mung bean stew
Crock Pot,  Dairy Free,  Detox,  Dinner,  Gluten Free,  Instant Pot,  Liver Cleanse,  Soup,  Vegan,  Vegetarian

Ayurveda Kichari | Mung Bean Soup (GF/DF/V)

Ayurveda Kichari is a balancing staple food of Ayurveda. It is served regularly at clinics all over the world because it both cleanses and nourishes the body without supporting imbalances of any kind. Typically it is a one pot meal with mung beans and rice and a rotating selection of vegetables and spices depending on the season.

Ayurveda 101

Ayurveda is loosely translated as “the science of life.” It is considered the oldest formal health system in the world. It started over 5,000 years ago in India and still thrives as a holistic health practice all over the world today. If you know a little about Ayurveda, you know it is all about naturally supporting the balance of energies within the body through food, herbs, bodywork and lifestyle practices.

The world operates in a rhythm. Just think about the rhythm of the sun, the oceans, the moon and the seasons. Ayurveda believes that we also operate in a rhythm and when we stray too far from that rhythm we become out of balance and disease states can occur. Ayurveda views the body as being formed of the 5 elements: air, space, fire, water and earth. It also believes in 3 energies called doshas: vata, pitta and kapha. We want to make sure that all of these energies are balanced. When one or more is out of balance, our life is also out of balance. In our modern society, we all tend to be a bit off balance. Am I right? We all have what is called a “dosha type” which just means the energy that we tend to have too much of. We can take a look at these a little closer:


Vata is the energy of movement. Healthy vata insures that the body has consistent elimination, free breathing, good circulation and keen senses. But if we have too many vata qualities, we might see gas and constipation, constricted breathing, anxiety, or cold hands and feet.


Pitta is the energy of transformation. Healthy pitta is responsible for good appetite and metabolism, steady hormones, sharp eyesight, comprehension and good skin tone. But high (imbalanced) pitta could cause acid reflux, dysmenorrhea, red dry eyes, acne or other skin problems or a tendency to overwork themselves.


Kapha is the energy of cohesion. It provides a strong body, well lubricated joints and mucous membranes, and a hearty immune system. But if out of balance you might see weight gain, water retention, sinus or lung problems, lethargy or depression.

Ayurveda Philosophy & Book Recommendations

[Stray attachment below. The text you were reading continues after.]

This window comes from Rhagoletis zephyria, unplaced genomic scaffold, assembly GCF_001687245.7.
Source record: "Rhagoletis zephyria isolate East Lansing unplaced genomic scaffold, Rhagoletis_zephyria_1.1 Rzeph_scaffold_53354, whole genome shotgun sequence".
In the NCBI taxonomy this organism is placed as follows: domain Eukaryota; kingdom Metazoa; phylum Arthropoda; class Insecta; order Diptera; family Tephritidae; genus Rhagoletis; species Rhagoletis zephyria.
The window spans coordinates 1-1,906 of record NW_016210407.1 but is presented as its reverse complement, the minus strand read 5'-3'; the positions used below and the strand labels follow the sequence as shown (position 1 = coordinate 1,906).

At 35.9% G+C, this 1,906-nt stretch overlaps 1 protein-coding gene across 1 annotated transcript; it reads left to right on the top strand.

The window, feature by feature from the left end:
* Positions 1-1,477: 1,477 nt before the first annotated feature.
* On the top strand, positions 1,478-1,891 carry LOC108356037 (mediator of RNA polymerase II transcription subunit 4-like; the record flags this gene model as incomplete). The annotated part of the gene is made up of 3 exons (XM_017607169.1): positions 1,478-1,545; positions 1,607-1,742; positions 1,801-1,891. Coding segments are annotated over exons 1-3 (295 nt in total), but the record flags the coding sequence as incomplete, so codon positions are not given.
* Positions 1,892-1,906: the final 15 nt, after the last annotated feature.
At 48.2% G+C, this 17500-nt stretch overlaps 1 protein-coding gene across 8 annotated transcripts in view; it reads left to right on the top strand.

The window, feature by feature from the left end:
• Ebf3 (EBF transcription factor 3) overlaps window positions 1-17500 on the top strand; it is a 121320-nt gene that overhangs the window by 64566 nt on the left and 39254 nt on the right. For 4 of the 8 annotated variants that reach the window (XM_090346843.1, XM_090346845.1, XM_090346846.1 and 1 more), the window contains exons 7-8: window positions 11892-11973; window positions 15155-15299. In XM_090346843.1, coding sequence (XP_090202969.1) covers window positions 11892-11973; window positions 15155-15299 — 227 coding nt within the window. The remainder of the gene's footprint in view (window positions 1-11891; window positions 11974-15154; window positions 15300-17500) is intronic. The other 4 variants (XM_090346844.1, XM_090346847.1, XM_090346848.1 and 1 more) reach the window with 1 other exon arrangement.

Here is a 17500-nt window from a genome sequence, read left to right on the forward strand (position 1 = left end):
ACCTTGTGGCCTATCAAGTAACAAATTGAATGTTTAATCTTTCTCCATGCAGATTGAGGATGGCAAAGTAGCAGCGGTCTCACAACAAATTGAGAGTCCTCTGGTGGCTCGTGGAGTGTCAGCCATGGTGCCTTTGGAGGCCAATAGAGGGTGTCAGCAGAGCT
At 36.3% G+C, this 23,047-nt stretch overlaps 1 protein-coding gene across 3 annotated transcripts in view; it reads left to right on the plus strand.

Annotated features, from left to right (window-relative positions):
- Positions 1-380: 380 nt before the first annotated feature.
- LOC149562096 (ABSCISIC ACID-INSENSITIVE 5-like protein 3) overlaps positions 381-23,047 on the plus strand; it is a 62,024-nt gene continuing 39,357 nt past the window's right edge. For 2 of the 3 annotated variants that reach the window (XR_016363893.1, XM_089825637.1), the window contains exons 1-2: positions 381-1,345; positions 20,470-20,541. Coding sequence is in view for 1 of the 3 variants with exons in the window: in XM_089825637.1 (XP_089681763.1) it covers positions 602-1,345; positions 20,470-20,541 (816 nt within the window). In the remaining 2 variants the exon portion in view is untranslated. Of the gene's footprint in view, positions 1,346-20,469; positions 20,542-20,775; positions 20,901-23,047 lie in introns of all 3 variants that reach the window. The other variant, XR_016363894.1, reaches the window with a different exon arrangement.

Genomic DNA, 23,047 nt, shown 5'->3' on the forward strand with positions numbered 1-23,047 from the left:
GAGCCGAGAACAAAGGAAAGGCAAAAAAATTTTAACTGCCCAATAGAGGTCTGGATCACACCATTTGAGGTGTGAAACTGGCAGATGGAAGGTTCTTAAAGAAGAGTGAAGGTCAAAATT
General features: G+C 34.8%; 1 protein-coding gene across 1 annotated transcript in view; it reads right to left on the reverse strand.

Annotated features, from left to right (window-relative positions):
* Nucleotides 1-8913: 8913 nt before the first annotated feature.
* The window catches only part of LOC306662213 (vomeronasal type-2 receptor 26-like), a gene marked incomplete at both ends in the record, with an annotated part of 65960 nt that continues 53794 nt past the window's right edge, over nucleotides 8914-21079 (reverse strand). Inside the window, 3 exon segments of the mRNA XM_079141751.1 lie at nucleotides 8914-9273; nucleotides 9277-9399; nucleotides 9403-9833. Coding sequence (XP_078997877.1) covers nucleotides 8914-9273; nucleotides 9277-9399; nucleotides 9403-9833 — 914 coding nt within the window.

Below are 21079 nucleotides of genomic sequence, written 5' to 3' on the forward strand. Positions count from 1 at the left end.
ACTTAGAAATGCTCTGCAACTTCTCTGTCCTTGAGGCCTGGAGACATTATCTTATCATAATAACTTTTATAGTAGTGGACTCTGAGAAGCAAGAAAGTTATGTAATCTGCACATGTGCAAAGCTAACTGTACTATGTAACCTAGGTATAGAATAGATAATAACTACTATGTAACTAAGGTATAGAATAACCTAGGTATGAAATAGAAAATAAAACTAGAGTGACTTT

Ayurveda recommends certain eating and lifestyle practices to straighten out these imbalances. One thing they always recommend is eating with the seasons. For example, in the spring, the body needs light foods. In the winter, the body needs rich fatty nourishing foods. They also recommend seasonal cleansing, which includes everyday kichari like the recipe you see here (more on why it’s cleansing below). And there are specific recommendations to help fix any dosha imbalances. Ayurveda goes further to fostering agni (digestion), prana (life energy) and ojas (immunity).

There is a lot more to Ayurveda than this, but I am just giving you a glimpse into this really cool ancient health system. A few years ago, I took a yoga retreat vacation in the mountains of Costa Rica where I learned a lot about Ayurveda and their philosophy. Intrigued, I came home and read a bunch of books on the subject. If you are interested in learning more, here are some of the books I liked best:

  • Ayurveda Lifestyle Wisdom by Acharya Shunya
  • The Everyday Ayurveda Cookbook by Kate O’Donnell
  • The Complete Book of Ayurvedic Home Remedies by Vasant Lad

Why Is Kichari Considered Cleansing

The main ingredient in kitchari is mung beans. Mung beans (or yellow lentils) are a legume that has been used for centuries in traditional and ancient medicine to cleanse the liver. Why? They have special enzymes which enhance the detoxification process involving the biosynthesis of phenolic compounds. Mung beans also produce several liver protective compounds including flavinoids and chlorogenic acid.

The Health Benefits of Mung Beans

Mung beans are a great source of plant based protein. They are high in various amino acids such as phenylalanine, leucine, isoleucine, valine, lysine, and arginine. They are also high in folate, maganese, magnesium, B vitamins, phosphorus, iron, copper, potassium, zinc and selenium. They have been used for thousands of years to help cure chronic diseases. Mung beans are eaten stewed, stir fried and sprouted. It’s important to note that sprouting the seeds increases their antioxidant value and reduces the anti nutrient phytic acid (which prevents our body from absorbing all the nutrients in the food.)

Specifically, mung beans have shown to be:

  • The easiest legume to digest.
  • Enhances detoxification of the liver by
  • Protects the liver from damage (it has even been shown to reduce fatty deposits in the liver)